Diagnosis

A Little Self-Medication Can’t Hurt…

Monday, May 2, 2016

Finally, Monday rolled around.  I had a busy day planned at work, and since I had just called Dr. Hugs’ office on Friday, I resolved to wait another day before nagging again.  It turned out I did not need to — around midday, the phone rang.  Dr. Hugs wanted me to drop everything and come into the office.  Could I come in at 3pm?

I panicked a bit; I had a critical presentation to my boss at 3:30pm, which meant, if I was lucky crossing the train tracks, the soonest I could get there was 4:15pm — and that was assuming my meeting did not run over.  I got the nurse to agree to that, and then frantically ran up to my boss’s secretary’s deck.  Without thinking, I said, “I think I have breast cancer and I need to go to the doctor right after this meeting.  Can you help make sure that happens?”  In her extreme awesomeness, she did not miss a beat, and shifted a few things around to ensure that I’d make it to the appointment on time.

I arrived at Dr. Hugs’ office breathless but on time … and then proceeded to wait almost an hour.

Dr. Hugs has been my primary care physician for most of my adult life, and we have a good rapport (aside from long wait times).  Once I finally got in to see her, she walked me through the Pathology Report.  In summary: Slow growing (yeah!), stage 1 (yeah!), hormone receptor positive (yeah!).  She anticipated lumpectomy + radiation, no chemo; but this would all need to be confirmed.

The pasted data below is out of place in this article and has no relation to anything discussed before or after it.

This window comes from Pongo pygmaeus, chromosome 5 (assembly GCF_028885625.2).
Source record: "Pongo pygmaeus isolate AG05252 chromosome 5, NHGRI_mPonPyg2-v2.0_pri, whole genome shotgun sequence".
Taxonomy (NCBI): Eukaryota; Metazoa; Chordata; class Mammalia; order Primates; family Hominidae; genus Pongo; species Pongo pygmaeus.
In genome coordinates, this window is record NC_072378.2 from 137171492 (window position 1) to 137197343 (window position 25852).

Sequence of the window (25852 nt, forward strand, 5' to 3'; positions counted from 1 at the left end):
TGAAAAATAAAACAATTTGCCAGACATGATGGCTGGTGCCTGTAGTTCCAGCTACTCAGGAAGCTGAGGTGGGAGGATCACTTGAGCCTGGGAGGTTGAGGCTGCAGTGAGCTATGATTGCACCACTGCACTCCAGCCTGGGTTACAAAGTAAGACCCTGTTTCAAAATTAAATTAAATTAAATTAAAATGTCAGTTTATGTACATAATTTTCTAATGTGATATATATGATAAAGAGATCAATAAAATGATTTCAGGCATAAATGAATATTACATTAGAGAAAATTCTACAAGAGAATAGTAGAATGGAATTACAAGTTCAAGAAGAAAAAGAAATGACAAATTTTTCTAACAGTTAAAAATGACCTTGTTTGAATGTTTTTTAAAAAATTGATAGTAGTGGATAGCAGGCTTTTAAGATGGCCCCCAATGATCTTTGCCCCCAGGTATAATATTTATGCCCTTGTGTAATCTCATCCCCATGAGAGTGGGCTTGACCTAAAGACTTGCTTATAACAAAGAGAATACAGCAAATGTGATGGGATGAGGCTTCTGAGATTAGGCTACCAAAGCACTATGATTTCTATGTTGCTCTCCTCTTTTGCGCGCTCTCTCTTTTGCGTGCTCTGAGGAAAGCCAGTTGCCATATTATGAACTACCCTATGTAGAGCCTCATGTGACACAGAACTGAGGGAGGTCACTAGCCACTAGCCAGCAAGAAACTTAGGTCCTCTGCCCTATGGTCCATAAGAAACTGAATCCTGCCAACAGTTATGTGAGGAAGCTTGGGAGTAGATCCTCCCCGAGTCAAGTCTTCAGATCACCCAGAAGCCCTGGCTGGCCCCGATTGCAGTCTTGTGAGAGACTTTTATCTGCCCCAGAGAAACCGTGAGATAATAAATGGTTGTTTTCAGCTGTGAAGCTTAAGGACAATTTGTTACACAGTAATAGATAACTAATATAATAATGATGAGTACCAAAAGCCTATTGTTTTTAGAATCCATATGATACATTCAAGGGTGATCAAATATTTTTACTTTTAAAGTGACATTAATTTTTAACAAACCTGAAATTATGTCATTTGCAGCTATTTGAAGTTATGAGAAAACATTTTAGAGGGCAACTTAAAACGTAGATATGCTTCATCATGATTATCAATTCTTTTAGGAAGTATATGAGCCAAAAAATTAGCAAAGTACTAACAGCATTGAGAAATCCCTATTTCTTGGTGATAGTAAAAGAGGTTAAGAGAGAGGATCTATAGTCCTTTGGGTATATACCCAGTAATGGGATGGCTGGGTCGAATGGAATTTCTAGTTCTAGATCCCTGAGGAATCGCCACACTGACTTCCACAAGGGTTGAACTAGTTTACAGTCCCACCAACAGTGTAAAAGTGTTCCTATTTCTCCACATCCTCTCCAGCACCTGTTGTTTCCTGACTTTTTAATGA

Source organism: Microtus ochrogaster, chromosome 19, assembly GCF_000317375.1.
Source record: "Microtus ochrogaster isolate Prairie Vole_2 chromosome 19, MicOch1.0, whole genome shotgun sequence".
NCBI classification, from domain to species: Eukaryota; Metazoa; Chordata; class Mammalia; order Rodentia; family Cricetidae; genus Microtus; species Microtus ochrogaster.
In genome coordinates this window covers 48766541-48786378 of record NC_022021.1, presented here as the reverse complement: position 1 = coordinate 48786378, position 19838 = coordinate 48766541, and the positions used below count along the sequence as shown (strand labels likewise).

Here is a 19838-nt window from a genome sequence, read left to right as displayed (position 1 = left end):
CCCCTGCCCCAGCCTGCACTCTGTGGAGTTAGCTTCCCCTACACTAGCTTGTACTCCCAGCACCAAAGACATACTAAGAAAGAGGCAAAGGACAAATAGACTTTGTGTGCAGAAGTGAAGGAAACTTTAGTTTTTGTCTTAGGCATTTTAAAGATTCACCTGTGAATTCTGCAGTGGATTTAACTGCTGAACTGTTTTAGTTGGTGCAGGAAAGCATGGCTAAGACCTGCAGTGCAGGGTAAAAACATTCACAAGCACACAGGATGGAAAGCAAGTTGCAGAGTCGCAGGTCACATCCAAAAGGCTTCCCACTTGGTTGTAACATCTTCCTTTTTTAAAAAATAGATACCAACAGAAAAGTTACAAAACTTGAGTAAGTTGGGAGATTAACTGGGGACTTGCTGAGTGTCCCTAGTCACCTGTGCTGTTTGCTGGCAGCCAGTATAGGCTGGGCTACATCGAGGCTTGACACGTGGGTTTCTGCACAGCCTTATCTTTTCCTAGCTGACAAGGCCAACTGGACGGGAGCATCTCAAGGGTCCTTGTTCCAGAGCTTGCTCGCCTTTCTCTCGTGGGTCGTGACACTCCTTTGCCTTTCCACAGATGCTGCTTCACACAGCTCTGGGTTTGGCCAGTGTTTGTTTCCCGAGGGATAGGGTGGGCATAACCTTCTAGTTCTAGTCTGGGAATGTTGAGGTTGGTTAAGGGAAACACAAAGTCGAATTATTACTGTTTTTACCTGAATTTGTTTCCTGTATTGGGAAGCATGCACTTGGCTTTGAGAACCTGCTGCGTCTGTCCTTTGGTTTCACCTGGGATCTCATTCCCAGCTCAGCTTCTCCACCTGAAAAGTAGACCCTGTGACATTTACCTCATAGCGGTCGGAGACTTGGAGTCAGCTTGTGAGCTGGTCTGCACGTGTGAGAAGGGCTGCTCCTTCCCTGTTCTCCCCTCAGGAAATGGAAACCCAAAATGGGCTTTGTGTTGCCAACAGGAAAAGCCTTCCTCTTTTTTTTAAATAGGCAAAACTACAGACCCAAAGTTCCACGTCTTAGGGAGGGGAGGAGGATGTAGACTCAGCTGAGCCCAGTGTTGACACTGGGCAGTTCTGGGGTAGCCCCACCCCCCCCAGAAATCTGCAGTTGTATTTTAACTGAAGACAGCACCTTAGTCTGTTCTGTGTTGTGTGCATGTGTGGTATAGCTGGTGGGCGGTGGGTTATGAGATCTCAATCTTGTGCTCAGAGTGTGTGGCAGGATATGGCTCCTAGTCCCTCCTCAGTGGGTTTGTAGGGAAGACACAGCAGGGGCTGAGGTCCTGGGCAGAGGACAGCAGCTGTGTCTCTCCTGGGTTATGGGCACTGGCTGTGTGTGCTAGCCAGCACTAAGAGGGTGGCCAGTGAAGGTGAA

In the back of my mind, of course, were Dr. Rad’s comments that there were “multiple masses,” and that they’d only biopsied the two largest.  So, Dr. Hugs really only saw reports about those two sites on the biopsy report, not all the other little ones.  My gut told me there would be more to the story.  (Foreshadowing!!)

Dr. Hugs explained that my next step would be to meet with three specialists: the Hematologist Oncologist, the Radiation Oncologist, and the General Surgeon.  (Like a Christmas Carol, only with cancer.  A Cancer Carol?)  She anticipated that I’d have a plan within a month.  She strongly suggested that I bring Tad or a friend with me.  At first I demurred; I’m not a very emotional person and didn’t think I’d need a shoulder to cry on.  But she explained that because of the volume of information that will be given to me, it will be good to have someone along to pay attention and take notes.

On my way out the door she said, “Are you sure you don’t want me to prescribe you some Xanax?”  I said, “No thanks, I’m fine with gin & tonics…”

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